Hand-poured concrete countertops pick up the floor's gray tones in this kitchen designed by owner and Southern Living style director Heather Chadduck Hillegas.
The main working part of the kitchen lines up front to back with twin cabinets capping both island ends and flanking the range.
Adding to the overall mix of styles and time periods in the kitchen, a vintage-inspired iron chandelier hangs above the sleek center island. Hand-scraped wood flooring by Shaw Floors is made from recycled materials and mimics the look of antique wide-plank floors.
Dark, woodsy hues, such as the bark brown stain on interior walls and trim and driftwood gray on the cabinetry, set the mood. Well-chosen accents of red, chartreuse, and turquoise stand out from the subdued backdrop without interrupting the calm.
Southern meets Swedish in the kitchen with blue gingham fabric and whimsical carved-wood pulls.
This kitchen was designed to be the biggest room in the house. There's no formal dining space except for the large farm table. And the industrial island offers a utilitarian twist to contrast with the room's old-world style.
A rustic farm table takes the place of a central island in the kitchen, giving the homeowner a spot for casual meals.
Instead of beaded board, cover walls with horizontal planking that mimics old clapboards. Here, they’re installed flush for a more modern feel.
Windows in the kitchen open to the central hallway and reflect original dogtrot architecture.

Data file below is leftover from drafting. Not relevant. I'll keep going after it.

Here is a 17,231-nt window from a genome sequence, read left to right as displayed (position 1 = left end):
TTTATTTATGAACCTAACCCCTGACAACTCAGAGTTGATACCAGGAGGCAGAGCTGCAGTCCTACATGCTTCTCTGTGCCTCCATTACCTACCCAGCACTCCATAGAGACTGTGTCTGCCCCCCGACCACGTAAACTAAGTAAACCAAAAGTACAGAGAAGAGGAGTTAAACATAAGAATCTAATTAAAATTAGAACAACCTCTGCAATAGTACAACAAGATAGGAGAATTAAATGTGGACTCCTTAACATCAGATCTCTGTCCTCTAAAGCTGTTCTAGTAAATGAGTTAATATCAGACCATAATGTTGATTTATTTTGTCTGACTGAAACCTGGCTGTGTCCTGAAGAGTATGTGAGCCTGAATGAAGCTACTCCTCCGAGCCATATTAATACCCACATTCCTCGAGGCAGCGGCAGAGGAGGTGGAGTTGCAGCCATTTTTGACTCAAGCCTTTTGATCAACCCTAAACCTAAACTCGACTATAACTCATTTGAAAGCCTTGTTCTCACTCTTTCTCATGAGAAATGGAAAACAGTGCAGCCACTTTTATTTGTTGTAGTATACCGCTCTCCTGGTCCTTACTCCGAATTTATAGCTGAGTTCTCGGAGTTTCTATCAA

A small but efficient island holds refrigerator drawers and a bookcase for cookbooks. Painted deep gray to contrast with the lighter color of the cabinets and topped with marble, it feels vintage and perhaps even original to the house. At the end sits an antique tea table where the couple eats breakfast.
The U-shaped kitchen consists of three adjoining workspaces. One element of the work triangle can be placed along each wall. Because of the separation of workspaces, this layout is ideal for multi-cook situations.
After 10 years of living away in New England, Leslie Phillips-Greco was ready to return home to Texas. Determined to spend every minute possible taking in the big Texas scenery, she planned her entire kitchen and dining porch with one goal in mind—to bring the sights and sounds of the Hill Country inside. “We drink our coffee to the sounds of the turkeys and eat our dinner to the sounds of coyotes howling,” says Leslie. “And we wouldn’t want it any other way.”
The entire stove niche is tiled with white ceramic subway tile for a clean look that blends seamlessly with the creamy walls (painted Intense White by Benjamin Moore). A single long, white shelf replaces open cabinetry and keeps dishes right at hand.
Benjamin Moore's Galapagos Green in high-gloss oil coats the kitchen ceiling. The beautiful surrounding lake views are mimicked by the color palette in this nature-inspired kitchen.
The walls, trim, cabinetry, and ceiling are all painted Benjamin Moore's Linen White in the same eggshell finish. Hammered metal pendant lights and newly refinished wood floors are a nice counterpoint to the mainly white space.